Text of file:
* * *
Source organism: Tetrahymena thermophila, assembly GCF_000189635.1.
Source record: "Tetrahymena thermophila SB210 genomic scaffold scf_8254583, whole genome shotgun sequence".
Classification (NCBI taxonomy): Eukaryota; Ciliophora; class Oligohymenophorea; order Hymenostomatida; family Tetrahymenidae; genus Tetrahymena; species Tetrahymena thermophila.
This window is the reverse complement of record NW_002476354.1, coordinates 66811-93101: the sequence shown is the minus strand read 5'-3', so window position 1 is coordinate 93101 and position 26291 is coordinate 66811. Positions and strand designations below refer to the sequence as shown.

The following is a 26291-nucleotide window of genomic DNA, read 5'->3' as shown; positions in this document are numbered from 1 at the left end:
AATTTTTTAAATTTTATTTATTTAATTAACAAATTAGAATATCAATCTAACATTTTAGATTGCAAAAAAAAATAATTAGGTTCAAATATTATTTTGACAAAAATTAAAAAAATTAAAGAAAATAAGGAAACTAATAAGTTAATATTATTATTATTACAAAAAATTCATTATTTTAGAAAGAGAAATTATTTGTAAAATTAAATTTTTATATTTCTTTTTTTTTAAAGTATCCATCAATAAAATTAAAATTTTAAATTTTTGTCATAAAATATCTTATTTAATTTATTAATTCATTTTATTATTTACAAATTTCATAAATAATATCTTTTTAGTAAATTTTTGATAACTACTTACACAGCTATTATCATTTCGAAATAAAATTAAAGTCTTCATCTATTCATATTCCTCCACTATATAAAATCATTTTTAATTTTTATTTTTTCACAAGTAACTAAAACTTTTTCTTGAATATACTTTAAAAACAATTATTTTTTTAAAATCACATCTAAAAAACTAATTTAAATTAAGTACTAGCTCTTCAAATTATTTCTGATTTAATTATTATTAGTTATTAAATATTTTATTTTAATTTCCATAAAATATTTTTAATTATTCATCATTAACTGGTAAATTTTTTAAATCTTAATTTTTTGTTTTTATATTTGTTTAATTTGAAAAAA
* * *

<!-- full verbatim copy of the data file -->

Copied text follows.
Source organism: Tetrahymena thermophila, assembly GCF_000189635.1.
Source record: "Tetrahymena thermophila SB210 genomic scaffold scf_8254583, whole genome shotgun sequence".
Classification (NCBI taxonomy): Eukaryota; Ciliophora; class Oligohymenophorea; order Hymenostomatida; family Tetrahymenidae; genus Tetrahymena; species Tetrahymena thermophila.
This window is the reverse complement of record NW_002476354.1, coordinates 66811-93101: the sequence shown is the minus strand read 5'-3', so window position 1 is coordinate 93101 and position 26291 is coordinate 66811. Positions and strand designations below refer to the sequence as shown.

The following is a 26291-nucleotide window of genomic DNA, read 5'->3' as shown; positions in this document are numbered from 1 at the left end:
AATTTTTTAAATTTTATTTATTTAATTAACAAATTAGAATATCAATCTAACATTTTAGATTGCAAAAAAAAATAATTAGGTTCAAATATTATTTTGACAAAAATTAAAAAAATTAAAGAAAATAAGGAAACTAATAAGTTAATATTATTATTATTACAAAAAATTCATTATTTTAGAAAGAGAAATTATTTGTAAAATTAAATTTTTATATTTCTTTTTTTTTAAAGTATCCATCAATAAAATTAAAATTTTAAATTTTTGTCATAAAATATCTTATTTAATTTATTAATTCATTTTATTATTTACAAATTTCATAAATAATATCTTTTTAGTAAATTTTTGATAACTACTTACACAGCTATTATCATTTCGAAATAAAATTAAAGTCTTCATCTATTCATATTCCTCCACTATATAAAATCATTTTTAATTTTTATTTTTTCACAAGTAACTAAAACTTTTTCTTGAATATACTTTAAAAACAATTATTTTTTTAAAATCACATCTAAAAAACTAATTTAAATTAAGTACTAGCTCTTCAAATTATTTCTGATTTAATTATTATTAGTTATTAAATATTTTATTTTAATTTCCATAAAATATTTTTAATTATTCATCATTAACTGGTAAATTTTTTAAATCTTAATTTTTTGTTTTTATATTTGTTTAATTTGAAAAAA